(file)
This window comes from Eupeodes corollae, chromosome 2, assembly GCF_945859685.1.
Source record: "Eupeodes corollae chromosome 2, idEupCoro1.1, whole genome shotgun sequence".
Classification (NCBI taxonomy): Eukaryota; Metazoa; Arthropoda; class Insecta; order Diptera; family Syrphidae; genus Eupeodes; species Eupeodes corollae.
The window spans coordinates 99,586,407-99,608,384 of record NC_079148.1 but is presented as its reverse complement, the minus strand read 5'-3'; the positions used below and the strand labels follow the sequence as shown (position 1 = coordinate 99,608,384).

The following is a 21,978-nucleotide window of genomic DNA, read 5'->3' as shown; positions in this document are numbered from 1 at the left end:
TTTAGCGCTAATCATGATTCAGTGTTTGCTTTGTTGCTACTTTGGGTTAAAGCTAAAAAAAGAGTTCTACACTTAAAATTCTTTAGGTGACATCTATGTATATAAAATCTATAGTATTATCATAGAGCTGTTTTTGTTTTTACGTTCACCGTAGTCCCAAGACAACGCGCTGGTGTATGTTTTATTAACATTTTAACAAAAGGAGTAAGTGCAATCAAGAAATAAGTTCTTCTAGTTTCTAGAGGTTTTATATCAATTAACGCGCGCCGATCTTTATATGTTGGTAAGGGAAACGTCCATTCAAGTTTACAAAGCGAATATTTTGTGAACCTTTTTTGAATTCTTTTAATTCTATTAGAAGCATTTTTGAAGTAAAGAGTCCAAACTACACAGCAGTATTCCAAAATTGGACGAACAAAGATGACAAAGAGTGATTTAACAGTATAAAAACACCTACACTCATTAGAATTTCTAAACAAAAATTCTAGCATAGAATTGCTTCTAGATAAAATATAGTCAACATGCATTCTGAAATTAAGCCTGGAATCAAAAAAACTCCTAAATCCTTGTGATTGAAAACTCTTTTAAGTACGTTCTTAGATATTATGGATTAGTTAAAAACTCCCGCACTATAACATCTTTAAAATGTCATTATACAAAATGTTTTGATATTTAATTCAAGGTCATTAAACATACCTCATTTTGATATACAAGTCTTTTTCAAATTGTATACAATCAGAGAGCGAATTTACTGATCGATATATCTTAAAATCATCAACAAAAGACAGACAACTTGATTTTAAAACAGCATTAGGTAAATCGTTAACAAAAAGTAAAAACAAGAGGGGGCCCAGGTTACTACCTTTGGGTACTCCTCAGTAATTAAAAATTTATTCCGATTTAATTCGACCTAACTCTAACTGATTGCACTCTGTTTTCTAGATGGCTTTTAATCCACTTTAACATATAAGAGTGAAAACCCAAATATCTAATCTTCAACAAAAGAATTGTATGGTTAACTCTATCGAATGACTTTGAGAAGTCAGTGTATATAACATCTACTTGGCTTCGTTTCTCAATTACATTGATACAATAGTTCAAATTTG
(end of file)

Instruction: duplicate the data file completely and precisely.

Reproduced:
This window comes from Eupeodes corollae, chromosome 2, assembly GCF_945859685.1.
Source record: "Eupeodes corollae chromosome 2, idEupCoro1.1, whole genome shotgun sequence".
Classification (NCBI taxonomy): Eukaryota; Metazoa; Arthropoda; class Insecta; order Diptera; family Syrphidae; genus Eupeodes; species Eupeodes corollae.
The window spans coordinates 99,586,407-99,608,384 of record NC_079148.1 but is presented as its reverse complement, the minus strand read 5'-3'; the positions used below and the strand labels follow the sequence as shown (position 1 = coordinate 99,608,384).

The following is a 21,978-nucleotide window of genomic DNA, read 5'->3' as shown; positions in this document are numbered from 1 at the left end:
TTTAGCGCTAATCATGATTCAGTGTTTGCTTTGTTGCTACTTTGGGTTAAAGCTAAAAAAAGAGTTCTACACTTAAAATTCTTTAGGTGACATCTATGTATATAAAATCTATAGTATTATCATAGAGCTGTTTTTGTTTTTACGTTCACCGTAGTCCCAAGACAACGCGCTGGTGTATGTTTTATTAACATTTTAACAAAAGGAGTAAGTGCAATCAAGAAATAAGTTCTTCTAGTTTCTAGAGGTTTTATATCAATTAACGCGCGCCGATCTTTATATGTTGGTAAGGGAAACGTCCATTCAAGTTTACAAAGCGAATATTTTGTGAACCTTTTTTGAATTCTTTTAATTCTATTAGAAGCATTTTTGAAGTAAAGAGTCCAAACTACACAGCAGTATTCCAAAATTGGACGAACAAAGATGACAAAGAGTGATTTAACAGTATAAAAACACCTACACTCATTAGAATTTCTAAACAAAAATTCTAGCATAGAATTGCTTCTAGATAAAATATAGTCAACATGCATTCTGAAATTAAGCCTGGAATCAAAAAAACTCCTAAATCCTTGTGATTGAAAACTCTTTTAAGTACGTTCTTAGATATTATGGATTAGTTAAAAACTCCCGCACTATAACATCTTTAAAATGTCATTATACAAAATGTTTTGATATTTAATTCAAGGTCATTAAACATACCTCATTTTGATATACAAGTCTTTTTCAAATTGTATACAATCAGAGAGCGAATTTACTGATCGATATATCTTAAAATCATCAACAAAAGACAGACAACTTGATTTTAAAACAGCATTAGGTAAATCGTTAACAAAAAGTAAAAACAAGAGGGGGCCCAGGTTACTACCTTTGGGTACTCCTCAGTAATTAAAAATTTATTCCGATTTAATTCGACCTAACTCTAACTGATTGCACTCTGTTTTCTAGATGGCTTTTAATCCACTTTAACATATAAGAGTGAAAACCCAAATATCTAATCTTCAACAAAAGAATTGTATGGTTAACTCTATCGAATGACTTTGAGAAGTCAGTGTATATAACATCTACTTGGCTTCGTTTCTCAATTACATTGATACAATAGTTCAAATTTG